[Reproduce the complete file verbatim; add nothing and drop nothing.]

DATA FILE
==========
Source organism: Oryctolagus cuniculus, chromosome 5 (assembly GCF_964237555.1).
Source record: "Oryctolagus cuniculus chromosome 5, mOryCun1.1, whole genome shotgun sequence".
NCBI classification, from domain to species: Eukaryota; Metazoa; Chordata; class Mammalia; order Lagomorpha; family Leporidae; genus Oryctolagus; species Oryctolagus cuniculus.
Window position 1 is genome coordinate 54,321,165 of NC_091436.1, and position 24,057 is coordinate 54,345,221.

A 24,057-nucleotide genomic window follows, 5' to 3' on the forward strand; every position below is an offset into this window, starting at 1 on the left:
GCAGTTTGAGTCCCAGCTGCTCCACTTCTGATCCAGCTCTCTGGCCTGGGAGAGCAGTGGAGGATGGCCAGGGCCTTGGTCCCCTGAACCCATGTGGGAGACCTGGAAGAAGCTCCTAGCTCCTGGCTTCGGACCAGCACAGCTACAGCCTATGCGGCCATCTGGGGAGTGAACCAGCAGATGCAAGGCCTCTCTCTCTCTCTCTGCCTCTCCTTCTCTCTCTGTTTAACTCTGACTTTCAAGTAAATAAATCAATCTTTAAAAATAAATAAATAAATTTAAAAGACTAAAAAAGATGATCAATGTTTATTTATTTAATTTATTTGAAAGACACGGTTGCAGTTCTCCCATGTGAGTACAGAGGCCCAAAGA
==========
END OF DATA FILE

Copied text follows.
Source organism: Oryctolagus cuniculus, chromosome 5 (assembly GCF_964237555.1).
Source record: "Oryctolagus cuniculus chromosome 5, mOryCun1.1, whole genome shotgun sequence".
NCBI classification, from domain to species: Eukaryota; Metazoa; Chordata; class Mammalia; order Lagomorpha; family Leporidae; genus Oryctolagus; species Oryctolagus cuniculus.
Window position 1 is genome coordinate 54,321,165 of NC_091436.1, and position 24,057 is coordinate 54,345,221.

A 24,057-nucleotide genomic window follows, 5' to 3' on the forward strand; every position below is an offset into this window, starting at 1 on the left:
GCAGTTTGAGTCCCAGCTGCTCCACTTCTGATCCAGCTCTCTGGCCTGGGAGAGCAGTGGAGGATGGCCAGGGCCTTGGTCCCCTGAACCCATGTGGGAGACCTGGAAGAAGCTCCTAGCTCCTGGCTTCGGACCAGCACAGCTACAGCCTATGCGGCCATCTGGGGAGTGAACCAGCAGATGCAAGGCCTCTCTCTCTCTCTCTGCCTCTCCTTCTCTCTCTGTTTAACTCTGACTTTCAAGTAAATAAATCAATCTTTAAAAATAAATAAATAAATTTAAAAGACTAAAAAAGATGATCAATGTTTATTTATTTAATTTATTTGAAAGACACGGTTGCAGTTCTCCCATGTGAGTACAGAGGCCCAAAGA